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The University's Native American inclusion and recruitment efforts have improved since 1991 but still fall short, Dr. Anton Treuer ’91 argued in the inaugural lecture for the Native Leaders Speaker Series on Friday.

Treuer said that the Native American experience is usually one of marginalization and invisibility. He explained that what people think of Native Americans is often imagined rather than real, noting the “noble savage” and the “ignoble savage” as examples of stereotypes that Native Americans face.

“Even today some people think Indians are all rich from casinos and some think Indians are all living in squalor on reservations, and of course the truth is actually complicated,” Treuer said.

He noted that Native Americans are often perceived as people of the past, which contributes to the invisibility.

“I think it’s important to remember, too, that most of the stories that pop up going to school K-12 or in the mainstream media are stories of loss and tragedy, and they’re also stories that happened before 1900,” he said. “So it’s really easy for people to think that Indians are something that happened in the past. It’s important to remind people we’re still here.”

He then discussed the bigotry that Native Americans face and the issues he faced as a student in the educational system, noting that he only had one teacher of color during the duration of his education including K-12 and college.

“For the most part I have really fond memories of my time at Princeton, but there were times of extreme discomfort too, where it was just such a different world than where I came from financially, culturally and so forth,” he said.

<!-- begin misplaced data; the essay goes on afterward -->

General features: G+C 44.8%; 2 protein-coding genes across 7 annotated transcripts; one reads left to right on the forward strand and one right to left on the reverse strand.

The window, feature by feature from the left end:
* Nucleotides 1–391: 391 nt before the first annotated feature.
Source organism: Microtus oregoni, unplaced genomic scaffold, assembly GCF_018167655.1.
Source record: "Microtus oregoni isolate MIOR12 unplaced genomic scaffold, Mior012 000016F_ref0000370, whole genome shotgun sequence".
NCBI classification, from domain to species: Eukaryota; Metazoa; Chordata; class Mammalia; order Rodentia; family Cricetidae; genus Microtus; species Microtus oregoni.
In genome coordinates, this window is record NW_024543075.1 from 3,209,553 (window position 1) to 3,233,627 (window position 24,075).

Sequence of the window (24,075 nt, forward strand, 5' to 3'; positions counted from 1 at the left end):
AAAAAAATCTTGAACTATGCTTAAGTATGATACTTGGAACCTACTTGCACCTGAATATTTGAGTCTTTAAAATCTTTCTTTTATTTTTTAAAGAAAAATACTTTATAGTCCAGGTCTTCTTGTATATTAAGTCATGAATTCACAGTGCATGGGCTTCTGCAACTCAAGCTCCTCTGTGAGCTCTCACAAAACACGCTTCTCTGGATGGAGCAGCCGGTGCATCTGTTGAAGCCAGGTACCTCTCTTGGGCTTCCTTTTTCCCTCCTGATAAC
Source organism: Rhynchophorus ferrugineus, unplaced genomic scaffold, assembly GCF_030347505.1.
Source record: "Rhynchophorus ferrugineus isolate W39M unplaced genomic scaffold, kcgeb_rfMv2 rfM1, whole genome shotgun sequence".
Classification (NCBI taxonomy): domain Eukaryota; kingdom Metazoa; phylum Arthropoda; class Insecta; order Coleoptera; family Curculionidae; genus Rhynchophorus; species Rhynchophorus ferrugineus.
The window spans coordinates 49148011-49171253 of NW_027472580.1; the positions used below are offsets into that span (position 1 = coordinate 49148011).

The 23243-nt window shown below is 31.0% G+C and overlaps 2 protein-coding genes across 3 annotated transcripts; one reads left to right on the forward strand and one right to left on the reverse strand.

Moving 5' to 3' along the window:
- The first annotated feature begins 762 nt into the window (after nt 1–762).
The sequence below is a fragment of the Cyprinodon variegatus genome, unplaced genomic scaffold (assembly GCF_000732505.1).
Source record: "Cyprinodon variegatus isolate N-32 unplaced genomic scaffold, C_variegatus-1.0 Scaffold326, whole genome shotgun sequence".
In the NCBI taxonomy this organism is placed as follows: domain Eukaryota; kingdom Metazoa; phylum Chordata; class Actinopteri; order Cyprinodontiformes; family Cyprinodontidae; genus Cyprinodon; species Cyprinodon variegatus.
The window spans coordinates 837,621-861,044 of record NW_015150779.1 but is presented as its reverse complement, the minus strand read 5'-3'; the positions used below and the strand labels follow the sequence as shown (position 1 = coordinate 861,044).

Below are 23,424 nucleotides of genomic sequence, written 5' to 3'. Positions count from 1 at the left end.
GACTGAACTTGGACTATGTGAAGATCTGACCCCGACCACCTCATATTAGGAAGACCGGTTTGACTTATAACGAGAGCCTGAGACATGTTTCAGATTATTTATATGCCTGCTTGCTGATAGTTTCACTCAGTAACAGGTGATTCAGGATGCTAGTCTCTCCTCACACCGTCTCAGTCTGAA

He said that one positive trend among the young generation is their questioning and exploration of native identities positively, but added that defining identities and citizenships for native people could be complicated, as most Native people are citizens both of their native nation and of the United States.

“Unlike the Amish or certain other cultural enclaves, we’re not just cultural enclaves, we also have distinct political entities,” he said.

He explained the criteria for being a citizen of a Native American nation are different than they are for most other nations where one is either born as a citizen or earn citizenship through an application process. Most native nations, he noted, require that a proven percentage of blood be from that native nation. The most common required percentage is 25 percent, but for some tribes it is higher, he said.

However, he said, the current blood quantum criteria for native nation citizenships are highly flawed since it evolved out of eugenics of the past and were designed to make native people “breed” themselves out of existence.

Treuer ended the lecture by emphasizing that in order for Native Americans to address the issues they currently face, they both need to work internally and collaborate with the rest of the world.

“There are plenty of problems in Indian country, lot of good things too, and of all of the things that are wrong, there isn’t one … that can’t be fixed by what’s right,” he said. “There are internal things that Native communities need to be working on, and then there are external sources of help and things that we need to do moving in coalition and concert with the rest of the world.”

Treuer, who earned a bachelor’s degree from the Wilson School, is currently a professor of Ojibwe language at Bemidji State University. He is also the editor of Oshkaabewis Native Journal, the only academic journal in the Ojibwe language.

The lecture, which took place at 4:30 p.m. in the Fields Center, was organized by the Natives at Princeton group.

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